Mountain Sickness on Mount Kilimanjaro

Coping With Altitude Sickness on Kilimanjaro

Towering 19,341 feet (5,895 meters) above sea level, Mount Kilimanjaro’s lofty altitude presents a major risk factor for trekkers – acute mountain sickness (AMS). Also called altitude sickness, this condition requires caution and preparation to avoid. Here’s what to know about identifying, treating and preventing altitude sickness on Kilimanjaro:

What is Altitude Sickness?

AMS results from reduced oxygen in the air at higher elevations. Symptoms include headaches, nausea, dizziness, fatigue and trouble sleeping. It can progress to the potentially fatal high altitude cerebral or pulmonary edema without prompt treatment.

Altitude Sickness Risk Factors on Kilimanjaro:

  • Speed of Ascent – Climbing too rapidly increases risk. Routes should include acclimatization days.
  • High Elevations – Over 9,000 feet risks start. Summit elevations near 20,000 feet are very dangerous.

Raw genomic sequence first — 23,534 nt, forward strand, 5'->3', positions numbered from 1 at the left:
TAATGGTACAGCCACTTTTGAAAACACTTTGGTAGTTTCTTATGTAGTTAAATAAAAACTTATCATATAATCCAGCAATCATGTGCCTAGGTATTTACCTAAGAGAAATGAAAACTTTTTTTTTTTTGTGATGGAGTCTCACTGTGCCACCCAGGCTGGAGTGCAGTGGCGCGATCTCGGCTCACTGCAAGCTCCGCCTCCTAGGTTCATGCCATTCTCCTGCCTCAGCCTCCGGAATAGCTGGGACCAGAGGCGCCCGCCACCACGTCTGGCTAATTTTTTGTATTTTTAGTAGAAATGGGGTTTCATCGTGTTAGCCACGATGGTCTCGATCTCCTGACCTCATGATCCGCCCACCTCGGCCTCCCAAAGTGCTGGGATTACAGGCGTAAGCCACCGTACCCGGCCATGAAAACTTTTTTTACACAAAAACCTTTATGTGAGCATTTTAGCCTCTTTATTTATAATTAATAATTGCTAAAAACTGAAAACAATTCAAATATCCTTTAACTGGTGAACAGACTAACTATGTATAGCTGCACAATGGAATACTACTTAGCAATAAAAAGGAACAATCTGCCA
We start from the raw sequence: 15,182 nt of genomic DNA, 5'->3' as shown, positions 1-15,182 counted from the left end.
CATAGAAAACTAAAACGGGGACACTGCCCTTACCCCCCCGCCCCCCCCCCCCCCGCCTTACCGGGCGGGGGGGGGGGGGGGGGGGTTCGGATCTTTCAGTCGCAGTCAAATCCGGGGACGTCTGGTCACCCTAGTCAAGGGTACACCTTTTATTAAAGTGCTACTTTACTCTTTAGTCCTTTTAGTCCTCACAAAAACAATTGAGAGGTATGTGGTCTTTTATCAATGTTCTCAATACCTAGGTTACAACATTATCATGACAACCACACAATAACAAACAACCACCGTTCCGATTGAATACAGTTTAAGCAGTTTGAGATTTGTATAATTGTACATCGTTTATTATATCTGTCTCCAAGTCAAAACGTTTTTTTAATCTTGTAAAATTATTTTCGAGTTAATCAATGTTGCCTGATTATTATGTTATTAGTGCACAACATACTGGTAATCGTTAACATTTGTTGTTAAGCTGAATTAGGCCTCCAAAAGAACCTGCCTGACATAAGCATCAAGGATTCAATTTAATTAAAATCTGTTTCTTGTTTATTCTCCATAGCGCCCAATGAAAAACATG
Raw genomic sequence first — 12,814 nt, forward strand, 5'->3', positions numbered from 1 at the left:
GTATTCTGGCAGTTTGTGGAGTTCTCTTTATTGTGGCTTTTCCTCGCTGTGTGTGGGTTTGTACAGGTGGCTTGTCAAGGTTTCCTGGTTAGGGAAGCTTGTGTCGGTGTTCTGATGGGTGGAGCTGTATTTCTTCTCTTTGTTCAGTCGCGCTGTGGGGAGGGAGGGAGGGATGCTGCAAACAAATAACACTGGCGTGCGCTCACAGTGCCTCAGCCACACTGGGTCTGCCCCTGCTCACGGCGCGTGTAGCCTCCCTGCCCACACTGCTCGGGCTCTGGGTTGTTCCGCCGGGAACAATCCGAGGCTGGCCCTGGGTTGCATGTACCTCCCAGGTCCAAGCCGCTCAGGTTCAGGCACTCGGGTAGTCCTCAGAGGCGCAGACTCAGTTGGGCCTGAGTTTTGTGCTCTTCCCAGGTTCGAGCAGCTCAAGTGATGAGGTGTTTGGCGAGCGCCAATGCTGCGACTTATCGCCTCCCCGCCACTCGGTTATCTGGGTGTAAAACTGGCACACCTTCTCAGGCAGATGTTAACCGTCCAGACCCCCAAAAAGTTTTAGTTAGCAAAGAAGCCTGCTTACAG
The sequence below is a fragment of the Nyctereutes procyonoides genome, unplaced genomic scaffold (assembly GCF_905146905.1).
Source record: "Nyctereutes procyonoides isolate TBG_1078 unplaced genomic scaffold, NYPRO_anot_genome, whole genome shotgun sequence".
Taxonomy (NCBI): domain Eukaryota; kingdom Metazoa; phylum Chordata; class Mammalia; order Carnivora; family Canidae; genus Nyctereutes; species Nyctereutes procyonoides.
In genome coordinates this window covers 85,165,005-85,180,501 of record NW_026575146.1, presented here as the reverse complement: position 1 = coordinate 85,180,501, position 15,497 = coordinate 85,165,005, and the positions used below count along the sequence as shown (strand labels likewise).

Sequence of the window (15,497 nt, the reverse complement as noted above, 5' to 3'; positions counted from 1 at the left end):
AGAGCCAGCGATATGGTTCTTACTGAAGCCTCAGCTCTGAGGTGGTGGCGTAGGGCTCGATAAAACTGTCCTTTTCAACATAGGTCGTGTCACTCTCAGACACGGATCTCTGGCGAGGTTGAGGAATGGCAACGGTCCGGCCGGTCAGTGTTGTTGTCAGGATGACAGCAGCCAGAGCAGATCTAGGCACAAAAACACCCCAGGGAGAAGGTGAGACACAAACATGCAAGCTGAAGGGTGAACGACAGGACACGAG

• Physical Exertion – Hard exercise exacerbates symptoms by needing more oxygen.
  • Dehydration – Inadequate hydration makes altitude sickness worse.
  • Pre-existing Conditions – Heart or lung conditions increase susceptibility.

AMS Warning Signs:

  • Persistent headache
  • Nausea and loss of appetite
  • Fatigue, weakness or dizziness
  • Trouble sleeping
  • Swelling of face, hands or feet
  • Shortness of breath upon exertion
  • Lack of coordination or confusion

Treatment and Prevention:

  • Ascend slowly – Follow prescribed acclimatization schedule.
  • Stay hydrated – Drink at least 3-4 liters of fluids daily.
  • Avoid overexertion – Keep a sensible, comfortable pace.
  • Take it easy – Rest and relax versus rushing between camps.
  • Monitor health – Report any symptoms immediately.
  • Descend if symptoms occur – Even 500 meters can help recovery.
  • Medications – Diamox, ibuprofen and others can relieve or prevent symptoms.
  • Supplemental oxygen – Some guides carry portable oxygen for emergency use.

Evacuation may be required in severe cases unresponsive to treatment. Altitude sickness can escalate rapidly so prompt action is essential at onset of symptoms. Following a proper acclimatization plan, keeping hydrated and resting when needed is key to avoiding this dangerous condition on Kilimanjaro.

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